Definition of furore noun from the Oxford Advanced Learner's Dictionary



BrE BrE//fjuˈrɔːri//
, BrE//ˈfjʊərɔː(r)//
; NAmE NAmE//ˈfjʊrɔːr//
(also furor
BrE BrE//ˈfjʊərɔː(r)//
; NAmE NAmE//ˈfjʊrɔːr//
especially in North American English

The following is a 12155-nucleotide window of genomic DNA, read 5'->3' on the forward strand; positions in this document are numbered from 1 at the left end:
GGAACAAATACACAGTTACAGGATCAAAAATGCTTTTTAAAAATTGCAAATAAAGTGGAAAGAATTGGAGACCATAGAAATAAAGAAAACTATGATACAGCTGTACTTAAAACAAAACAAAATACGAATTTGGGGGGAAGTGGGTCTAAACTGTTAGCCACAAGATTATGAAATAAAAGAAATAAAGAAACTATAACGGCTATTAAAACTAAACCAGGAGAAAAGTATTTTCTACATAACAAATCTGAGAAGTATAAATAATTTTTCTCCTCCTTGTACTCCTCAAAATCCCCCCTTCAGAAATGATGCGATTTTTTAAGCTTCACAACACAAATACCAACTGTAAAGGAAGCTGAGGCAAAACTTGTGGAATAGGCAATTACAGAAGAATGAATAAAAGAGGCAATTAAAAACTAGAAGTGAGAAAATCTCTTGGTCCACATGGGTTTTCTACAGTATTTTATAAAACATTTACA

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great anger or excitement shown by a number of people, usually caused by a public event synonym uproar furore (among somebody) His novel about Jesus caused a furore among Christians. furore (about/over something) the recent furore over the tax increases Word Originlate 18th cent.: from Italian, from Latin furor, from furere ‘be mad, rage’.Extra examples His choice of words created quite a furore. His resignation passed almost unnoticed amid the furore of the elections. The sale of the two best players caused a furore among the fans. the furore over the proposed introduction of tax on fuel the furore surrounding her appointment the furore which surrounded her appointment as chairman The sale of the player caused a furore among fans. You may have read about some of the furore surrounding the film.